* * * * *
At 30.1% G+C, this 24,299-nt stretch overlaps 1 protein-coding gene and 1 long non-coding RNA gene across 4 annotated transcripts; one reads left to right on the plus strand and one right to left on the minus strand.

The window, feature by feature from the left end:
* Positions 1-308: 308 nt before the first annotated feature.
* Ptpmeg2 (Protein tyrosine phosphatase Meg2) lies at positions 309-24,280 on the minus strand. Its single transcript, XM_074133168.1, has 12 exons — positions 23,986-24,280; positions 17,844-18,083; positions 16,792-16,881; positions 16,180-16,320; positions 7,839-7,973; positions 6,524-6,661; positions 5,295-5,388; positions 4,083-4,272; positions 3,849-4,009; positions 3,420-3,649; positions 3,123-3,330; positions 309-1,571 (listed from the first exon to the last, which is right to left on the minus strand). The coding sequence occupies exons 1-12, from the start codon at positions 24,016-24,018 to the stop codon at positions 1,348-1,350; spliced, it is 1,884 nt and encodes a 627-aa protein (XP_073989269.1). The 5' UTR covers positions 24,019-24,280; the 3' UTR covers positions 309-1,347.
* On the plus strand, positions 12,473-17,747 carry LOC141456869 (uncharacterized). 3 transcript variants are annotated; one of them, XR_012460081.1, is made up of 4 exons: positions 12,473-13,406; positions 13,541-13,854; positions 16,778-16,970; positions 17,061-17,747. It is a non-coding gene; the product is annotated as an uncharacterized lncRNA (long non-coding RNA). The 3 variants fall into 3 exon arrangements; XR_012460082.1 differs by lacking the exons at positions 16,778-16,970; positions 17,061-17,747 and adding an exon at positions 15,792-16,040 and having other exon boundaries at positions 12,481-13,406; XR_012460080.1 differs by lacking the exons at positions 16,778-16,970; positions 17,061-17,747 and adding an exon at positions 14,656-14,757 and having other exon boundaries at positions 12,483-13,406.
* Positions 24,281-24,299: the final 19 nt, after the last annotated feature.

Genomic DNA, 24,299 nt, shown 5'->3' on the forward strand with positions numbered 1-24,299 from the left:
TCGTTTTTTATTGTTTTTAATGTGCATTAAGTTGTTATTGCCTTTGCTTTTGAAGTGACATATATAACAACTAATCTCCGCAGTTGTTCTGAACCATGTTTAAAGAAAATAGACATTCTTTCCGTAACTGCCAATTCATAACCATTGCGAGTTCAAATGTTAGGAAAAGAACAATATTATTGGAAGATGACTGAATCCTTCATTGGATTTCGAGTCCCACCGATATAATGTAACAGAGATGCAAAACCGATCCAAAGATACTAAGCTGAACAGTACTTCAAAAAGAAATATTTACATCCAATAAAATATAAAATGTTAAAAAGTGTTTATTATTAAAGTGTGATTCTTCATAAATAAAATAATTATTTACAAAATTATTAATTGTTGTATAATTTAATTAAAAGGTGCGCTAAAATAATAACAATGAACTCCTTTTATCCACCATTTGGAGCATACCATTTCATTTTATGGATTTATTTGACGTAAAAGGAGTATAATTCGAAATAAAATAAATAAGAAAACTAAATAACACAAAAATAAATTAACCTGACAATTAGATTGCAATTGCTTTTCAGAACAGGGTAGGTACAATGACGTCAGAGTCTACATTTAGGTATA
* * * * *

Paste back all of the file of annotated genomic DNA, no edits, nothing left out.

At 30.1% G+C, this 24,299-nt stretch overlaps 1 protein-coding gene and 1 long non-coding RNA gene across 4 annotated transcripts; one reads left to right on the plus strand and one right to left on the minus strand.

The window, feature by feature from the left end:
* Positions 1-308: 308 nt before the first annotated feature.
* Ptpmeg2 (Protein tyrosine phosphatase Meg2) lies at positions 309-24,280 on the minus strand. Its single transcript, XM_074133168.1, has 12 exons — positions 23,986-24,280; positions 17,844-18,083; positions 16,792-16,881; positions 16,180-16,320; positions 7,839-7,973; positions 6,524-6,661; positions 5,295-5,388; positions 4,083-4,272; positions 3,849-4,009; positions 3,420-3,649; positions 3,123-3,330; positions 309-1,571 (listed from the first exon to the last, which is right to left on the minus strand). The coding sequence occupies exons 1-12, from the start codon at positions 24,016-24,018 to the stop codon at positions 1,348-1,350; spliced, it is 1,884 nt and encodes a 627-aa protein (XP_073989269.1). The 5' UTR covers positions 24,019-24,280; the 3' UTR covers positions 309-1,347.
* On the plus strand, positions 12,473-17,747 carry LOC141456869 (uncharacterized). 3 transcript variants are annotated; one of them, XR_012460081.1, is made up of 4 exons: positions 12,473-13,406; positions 13,541-13,854; positions 16,778-16,970; positions 17,061-17,747. It is a non-coding gene; the product is annotated as an uncharacterized lncRNA (long non-coding RNA). The 3 variants fall into 3 exon arrangements; XR_012460082.1 differs by lacking the exons at positions 16,778-16,970; positions 17,061-17,747 and adding an exon at positions 15,792-16,040 and having other exon boundaries at positions 12,481-13,406; XR_012460080.1 differs by lacking the exons at positions 16,778-16,970; positions 17,061-17,747 and adding an exon at positions 14,656-14,757 and having other exon boundaries at positions 12,483-13,406.
* Positions 24,281-24,299: the final 19 nt, after the last annotated feature.

Genomic DNA, 24,299 nt, shown 5'->3' on the forward strand with positions numbered 1-24,299 from the left:
TCGTTTTTTATTGTTTTTAATGTGCATTAAGTTGTTATTGCCTTTGCTTTTGAAGTGACATATATAACAACTAATCTCCGCAGTTGTTCTGAACCATGTTTAAAGAAAATAGACATTCTTTCCGTAACTGCCAATTCATAACCATTGCGAGTTCAAATGTTAGGAAAAGAACAATATTATTGGAAGATGACTGAATCCTTCATTGGATTTCGAGTCCCACCGATATAATGTAACAGAGATGCAAAACCGATCCAAAGATACTAAGCTGAACAGTACTTCAAAAAGAAATATTTACATCCAATAAAATATAAAATGTTAAAAAGTGTTTATTATTAAAGTGTGATTCTTCATAAATAAAATAATTATTTACAAAATTATTAATTGTTGTATAATTTAATTAAAAGGTGCGCTAAAATAATAACAATGAACTCCTTTTATCCACCATTTGGAGCATACCATTTCATTTTATGGATTTATTTGACGTAAAAGGAGTATAATTCGAAATAAAATAAATAAGAAAACTAAATAACACAAAAATAAATTAACCTGACAATTAGATTGCAATTGCTTTTCAGAACAGGGTAGGTACAATGACGTCAGAGTCTACATTTAGGTATA